Male-dominated architecture undergoing "dramatic change" says Liz Diller
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Male-dominated architecture industry is undergoing "dramatic change" says Elizabeth Diller

Architect Elizabeth Diller has praised her inclusion on this year's Time 100 list as a positive step towards gender parity in architecture, but voiced concern that too many female architecture students are not making it into the workplace.

The co-founder of New York studio Diller Scofidio + Renfro (DS+R) was recently named as the only architect on Time magazine's annual list of the world's most influential people, inferring that she is the most important architect globally in 2018.

She attributes her inclusion to recent pushes to improve gender equality and women's recognition, through events and movements like International Women's Day, global marches and #MeToo.

"Architecture has been male-dominated forever and I am a grateful beneficiary of the women's movement," Diller told Dezeen. "It's a sign of a dramatic change in the profile of what an architect looks like."

Female architects find success in 2018

Diller's Time 100 2018 ranking follows a series of victories and celebrations for women in architecture this year.

Japanese architect Itsuko Hasegawa won the inaugural Royal Academy Architecture Prize, Mexican architect Frida Escobedo was named as the second woman to design London's Serpentine Pavilion, and Spanish architect Carme Pinós also became the second woman selected to design the annual MPavilion in Melbourne.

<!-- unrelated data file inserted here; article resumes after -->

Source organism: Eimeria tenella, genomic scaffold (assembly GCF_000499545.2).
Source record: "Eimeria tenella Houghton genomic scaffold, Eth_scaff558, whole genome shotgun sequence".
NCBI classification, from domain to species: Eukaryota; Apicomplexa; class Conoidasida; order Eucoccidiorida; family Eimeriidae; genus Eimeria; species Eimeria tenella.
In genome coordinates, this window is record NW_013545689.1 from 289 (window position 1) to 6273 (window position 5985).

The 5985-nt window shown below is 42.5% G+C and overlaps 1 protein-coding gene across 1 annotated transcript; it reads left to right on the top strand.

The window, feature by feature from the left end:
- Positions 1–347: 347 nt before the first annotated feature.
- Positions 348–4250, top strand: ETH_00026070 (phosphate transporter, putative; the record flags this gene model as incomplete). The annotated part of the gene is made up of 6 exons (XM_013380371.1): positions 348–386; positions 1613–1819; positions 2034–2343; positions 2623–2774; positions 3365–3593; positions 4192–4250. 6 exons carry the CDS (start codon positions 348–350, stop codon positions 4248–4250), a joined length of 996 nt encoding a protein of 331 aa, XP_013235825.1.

DS+R is behind projects including The Broad art museum in Los Angeles, the High Line park in New York, and the current expansion of the city's Museum of Modern Art (MoMA).

The firm is co-headed by Diller, along with Ricardo Scofidio, Charles Renfro and Benjamin Gilmartin (main image). It ranked at 156 on the 2017 Dezeen Hot List of architecture and design's biggest names.

"No longer are we seeing the singular heroic voice – that genius person that gets a lightening bolt from God," said Diller. "Instead we're seeing collaborations of different sorts, like the collective of my own partners at DS+R."

However, she was the only one from the group of partners to make this year's Time 100 list.

Diller warns of poor university-to-workplace ratio among women

Despite being DS+R's only female partner, Diller said: "As a practitioner, I must say I haven't been subjected to negative discrimination".

However, she warned that still not enough women who study architecture end up in the profession after they graduate.

"I'm also struck by what I see as an educator and professor at Princeton," said Diller. "Fifty percent of my students are female and somehow only 20 per cent make it to the workplace. This is something that is difficult to decode. How does this happen? Where is the attrition?"

Time's 2018 list includes more women than ever

Time 100 is compiled annually by the magazine as a list of who it considers to be the world's most influential. In a published letter , editor Edward Felsenthal also acknowledged a general shift in thinking around diversity.

"While we remain much too far from gender parity in global leadership, there are more women than ever on this year's Time 100 – proof that there are ways of changing the world beyond traditional power structures," said Felsenthal.

Architects are not included on the list every year, but several male "starchitects" have featured over the past decade. British architect David Adjaye listed in 2017, Danish architect Bjarke Ingels featured in 2016 and OMA founder Rem Koolhaas in 2008.

Diller previously made the list in 2009, alongside partner Scofidio, while late British architect Zaha Hadid was included in 2010.

Earlier this year, Dezeen launched the Move the Needle initiative to help encourage diversity in the architecture and design industry. In response, Africa's largest architecture practice Boogertman + Partners has promised to tackle its gender pay gap.